Bill Gates wants the world’s leaders to invest in Africa’s young people

Melinda and Bill Gates, front left, posed for a selfie with students at Betsy Layne High School in 2016. They were in Eastern Kentucky representing the Seattle-based Gates Foundation to observe instruction at the high school.
Melinda and Bill Gates, front left, posed for a selfie with students at Betsy Layne High School in 2016. They were in Eastern Kentucky representing the Seattle-based Gates Foundation to observe instruction at the high school. Bill and Melinda Gates Foundation

Decades of progress in the global war against poverty could stall as population growth surges in some of the world’s poorest regions, the Bill and Melinda Gates Foundation warns in a new report that calls for boosting investments in health and education in Africa.

The annual Goalkeepers Data Report tracks progress across the globe on 18 of the United Nations’ Sustainable Development Goals, including child and maternal deaths, access to contraceptives, malaria rates and sanitation.

Timed for release as world leaders convene at the United Nations General Assembly in New York this week, the report also is released as First Lady Melania Trump prepares for her first trip to Africa next month. Her visit could be a valuable assist, Bill Gates told reporters on a conference call.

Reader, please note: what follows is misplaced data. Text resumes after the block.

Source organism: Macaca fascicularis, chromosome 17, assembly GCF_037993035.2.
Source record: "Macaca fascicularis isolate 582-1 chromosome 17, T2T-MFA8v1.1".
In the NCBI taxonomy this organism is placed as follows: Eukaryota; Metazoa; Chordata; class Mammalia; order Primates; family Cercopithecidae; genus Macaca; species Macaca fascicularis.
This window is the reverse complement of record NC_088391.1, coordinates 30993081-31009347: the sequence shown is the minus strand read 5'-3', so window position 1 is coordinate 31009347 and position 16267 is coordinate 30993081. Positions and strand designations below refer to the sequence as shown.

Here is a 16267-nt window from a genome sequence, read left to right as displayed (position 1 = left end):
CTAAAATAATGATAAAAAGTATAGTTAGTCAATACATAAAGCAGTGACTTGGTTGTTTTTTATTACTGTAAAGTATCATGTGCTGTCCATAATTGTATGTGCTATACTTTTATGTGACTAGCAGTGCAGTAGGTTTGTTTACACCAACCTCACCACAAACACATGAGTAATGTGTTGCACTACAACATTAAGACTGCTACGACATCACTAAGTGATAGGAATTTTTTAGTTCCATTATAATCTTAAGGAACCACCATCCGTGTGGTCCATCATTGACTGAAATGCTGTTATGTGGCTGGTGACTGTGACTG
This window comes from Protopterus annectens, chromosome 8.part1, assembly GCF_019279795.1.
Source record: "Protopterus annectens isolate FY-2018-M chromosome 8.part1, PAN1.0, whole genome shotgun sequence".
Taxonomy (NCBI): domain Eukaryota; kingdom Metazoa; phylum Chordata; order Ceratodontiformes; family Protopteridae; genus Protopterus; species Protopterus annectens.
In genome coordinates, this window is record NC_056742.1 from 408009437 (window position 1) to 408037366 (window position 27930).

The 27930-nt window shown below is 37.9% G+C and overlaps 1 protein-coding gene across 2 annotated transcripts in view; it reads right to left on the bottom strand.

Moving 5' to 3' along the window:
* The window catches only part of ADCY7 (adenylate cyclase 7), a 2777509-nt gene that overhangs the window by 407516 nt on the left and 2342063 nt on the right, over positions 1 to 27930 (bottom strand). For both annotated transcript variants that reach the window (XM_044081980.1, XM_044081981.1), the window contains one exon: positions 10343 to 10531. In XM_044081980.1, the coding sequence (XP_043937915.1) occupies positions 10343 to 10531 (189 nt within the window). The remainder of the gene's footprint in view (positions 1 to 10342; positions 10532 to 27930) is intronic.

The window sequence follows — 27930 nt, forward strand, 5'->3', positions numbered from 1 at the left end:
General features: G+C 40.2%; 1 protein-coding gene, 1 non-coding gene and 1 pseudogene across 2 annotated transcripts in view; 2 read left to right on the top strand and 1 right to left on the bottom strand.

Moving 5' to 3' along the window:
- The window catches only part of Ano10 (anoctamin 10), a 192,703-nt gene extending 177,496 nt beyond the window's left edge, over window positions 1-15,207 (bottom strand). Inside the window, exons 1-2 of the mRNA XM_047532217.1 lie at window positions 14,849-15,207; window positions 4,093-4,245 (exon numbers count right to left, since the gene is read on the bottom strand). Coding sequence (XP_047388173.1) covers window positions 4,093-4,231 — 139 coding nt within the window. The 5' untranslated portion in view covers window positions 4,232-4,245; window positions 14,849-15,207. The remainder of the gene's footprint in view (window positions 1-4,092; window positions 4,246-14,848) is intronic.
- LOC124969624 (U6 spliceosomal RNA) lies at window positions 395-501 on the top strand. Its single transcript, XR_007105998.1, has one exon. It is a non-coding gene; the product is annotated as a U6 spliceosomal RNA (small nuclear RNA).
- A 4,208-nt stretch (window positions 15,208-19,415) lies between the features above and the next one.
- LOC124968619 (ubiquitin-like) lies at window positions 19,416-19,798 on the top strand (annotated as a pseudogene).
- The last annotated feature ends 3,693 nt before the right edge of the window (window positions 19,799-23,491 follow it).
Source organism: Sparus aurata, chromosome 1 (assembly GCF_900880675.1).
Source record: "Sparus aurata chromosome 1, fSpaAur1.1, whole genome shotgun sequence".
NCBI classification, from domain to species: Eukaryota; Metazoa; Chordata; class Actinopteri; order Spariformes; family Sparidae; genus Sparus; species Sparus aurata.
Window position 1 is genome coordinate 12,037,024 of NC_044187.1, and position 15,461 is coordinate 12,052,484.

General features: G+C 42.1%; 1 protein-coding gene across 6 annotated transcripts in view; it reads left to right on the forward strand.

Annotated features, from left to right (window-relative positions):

“It’s fantastic when we can get as many of the people who are thinking about these issues, who can bring visibility to these issues, to visit Africa,” said Gates, who noted that the first lady’s visit comes on the heels of recent tours by German chancellor Angela Merkel, British Prime Minister Theresa May and French President Emmanuel Macron.

“Whenever these trips are taking place we do our best to make sure that some of the challenges and some of the progress gets highlighted,” Gates said.

The foundation report argues that gains in lifting millions out of persistent poverty in China and India could be eclipsed by burgeoning birth rates in the poorest countries, particularly in sub-Saharan Africa.

“The world’s priority for the next three decades should be a third wave of poverty reduction in Africa,” Bill and Melinda Gates write in the report. “To continue improving the human condition, our task now is to help create opportunities in Africa’s fastest-growing, poorest countries.”

According to the report, the continent’s population is projected to nearly double in size by 2050. More than 40 percent of the extremely poor will live in just two countries: Democratic Republic of the Congo and Nigeria.